Evolving expectations of Fitness & Probity to support an Individual Accountability Framework
On Tuesday 28th August we hosted a Breakfast Briefing on the Evolving expectations of Fitness & Probity to support an Individual Accountability Framework.
The Central Bank of Ireland’s expectations for accountability and responsibility in Regulated Financial Services Providers (“RFSP’s”) is continually being reinforced through direct messaging, press releases and speeches in recent times. In its recent Behaviour and Culture Report, the Central Bank has recommended the introduction of legislation to support an Individual Accountability Framework, setting conduct standards for staff and to ensure clearer lines of accountability within firms.
At our event we discussed these expectations in particular as they align to and evolve from the current Irish Fitness and Probity Regime.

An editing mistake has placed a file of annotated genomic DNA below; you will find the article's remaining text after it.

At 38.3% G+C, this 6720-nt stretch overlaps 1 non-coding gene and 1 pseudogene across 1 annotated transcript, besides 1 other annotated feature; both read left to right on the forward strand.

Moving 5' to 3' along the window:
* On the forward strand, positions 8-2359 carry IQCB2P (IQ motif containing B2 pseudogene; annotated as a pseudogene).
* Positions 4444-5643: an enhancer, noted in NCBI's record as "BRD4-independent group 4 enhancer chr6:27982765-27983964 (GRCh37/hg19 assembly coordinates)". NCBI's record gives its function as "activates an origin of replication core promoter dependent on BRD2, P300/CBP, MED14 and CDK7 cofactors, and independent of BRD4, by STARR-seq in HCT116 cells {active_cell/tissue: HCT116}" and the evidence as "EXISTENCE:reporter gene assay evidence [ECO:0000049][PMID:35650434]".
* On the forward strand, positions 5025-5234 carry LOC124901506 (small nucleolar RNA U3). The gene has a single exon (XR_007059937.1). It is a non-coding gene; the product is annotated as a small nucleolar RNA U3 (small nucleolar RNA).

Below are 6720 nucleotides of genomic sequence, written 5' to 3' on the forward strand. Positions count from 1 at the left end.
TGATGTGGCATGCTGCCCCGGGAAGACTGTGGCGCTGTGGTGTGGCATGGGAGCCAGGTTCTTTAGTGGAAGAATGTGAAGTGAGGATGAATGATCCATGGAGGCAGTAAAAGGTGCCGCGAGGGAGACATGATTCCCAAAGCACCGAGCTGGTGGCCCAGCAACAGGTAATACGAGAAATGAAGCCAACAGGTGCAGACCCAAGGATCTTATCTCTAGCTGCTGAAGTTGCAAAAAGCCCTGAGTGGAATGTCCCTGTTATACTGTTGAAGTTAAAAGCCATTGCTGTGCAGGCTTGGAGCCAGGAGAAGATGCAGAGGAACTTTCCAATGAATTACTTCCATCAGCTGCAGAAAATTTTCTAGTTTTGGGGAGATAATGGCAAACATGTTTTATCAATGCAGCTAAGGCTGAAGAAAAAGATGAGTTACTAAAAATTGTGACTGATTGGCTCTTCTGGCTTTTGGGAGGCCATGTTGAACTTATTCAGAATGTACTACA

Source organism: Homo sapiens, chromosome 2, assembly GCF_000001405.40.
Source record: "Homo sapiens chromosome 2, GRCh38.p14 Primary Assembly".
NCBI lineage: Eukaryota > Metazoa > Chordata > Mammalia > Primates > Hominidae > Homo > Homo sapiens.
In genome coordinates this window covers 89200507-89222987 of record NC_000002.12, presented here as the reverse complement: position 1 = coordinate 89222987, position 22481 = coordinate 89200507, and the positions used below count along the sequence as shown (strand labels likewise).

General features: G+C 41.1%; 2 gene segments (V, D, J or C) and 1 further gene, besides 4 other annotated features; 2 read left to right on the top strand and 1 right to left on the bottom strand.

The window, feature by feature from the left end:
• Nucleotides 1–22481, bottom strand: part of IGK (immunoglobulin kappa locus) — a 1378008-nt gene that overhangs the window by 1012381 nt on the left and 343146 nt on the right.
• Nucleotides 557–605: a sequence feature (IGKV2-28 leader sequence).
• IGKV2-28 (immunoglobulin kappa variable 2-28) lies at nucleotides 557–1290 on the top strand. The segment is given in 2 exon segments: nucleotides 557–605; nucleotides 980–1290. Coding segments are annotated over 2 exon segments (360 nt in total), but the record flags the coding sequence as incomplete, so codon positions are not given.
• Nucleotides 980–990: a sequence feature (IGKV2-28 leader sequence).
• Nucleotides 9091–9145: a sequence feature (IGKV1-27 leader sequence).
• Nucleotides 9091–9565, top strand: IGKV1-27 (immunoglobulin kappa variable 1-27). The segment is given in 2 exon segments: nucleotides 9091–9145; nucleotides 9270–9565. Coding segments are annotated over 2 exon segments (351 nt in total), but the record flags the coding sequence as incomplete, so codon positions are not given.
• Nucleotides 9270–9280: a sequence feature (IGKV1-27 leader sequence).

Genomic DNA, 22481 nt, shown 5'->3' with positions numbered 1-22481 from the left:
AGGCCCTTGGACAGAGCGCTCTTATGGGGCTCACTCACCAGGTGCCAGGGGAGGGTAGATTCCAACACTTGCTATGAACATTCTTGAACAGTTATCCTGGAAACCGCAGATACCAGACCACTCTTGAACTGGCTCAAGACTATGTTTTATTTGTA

The agenda focused on:
- Overview of the Fitness and Probity Regime in Ireland and discussion of the evolution of these requirements in recent years;
- Regulatory expectations in terms of individual accountability and responsibilities expected on the controlled function roles within RFSP’s;
- Review of Enforcement actions taken following failures in respect of fitness and probity;
- Review and reflection on the Senior Managers Regime in the UK, with specific focus on the recent changes undertaken;
- Challenges for Board members, reflecting on the widening regulatory expectations both in Ireland, UK and across Europe; and
- Discussion of outsourcing arrangements operating across Financial Services and reflecting on the expectation of Firms in terms of individual accountability and oversight.
Seána Cunningham (Director of Enforcement and Anti-Money Laundering at Central Bank of Ireland).
Pierre-Francois Rodriguez (Director, Deloitte UK)
Melissa Scully (Senior Manager – Corporate Governance, Deloitte Ireland)
Laura Wadding (Director – Regulatory Risk, Deloitte Ireland).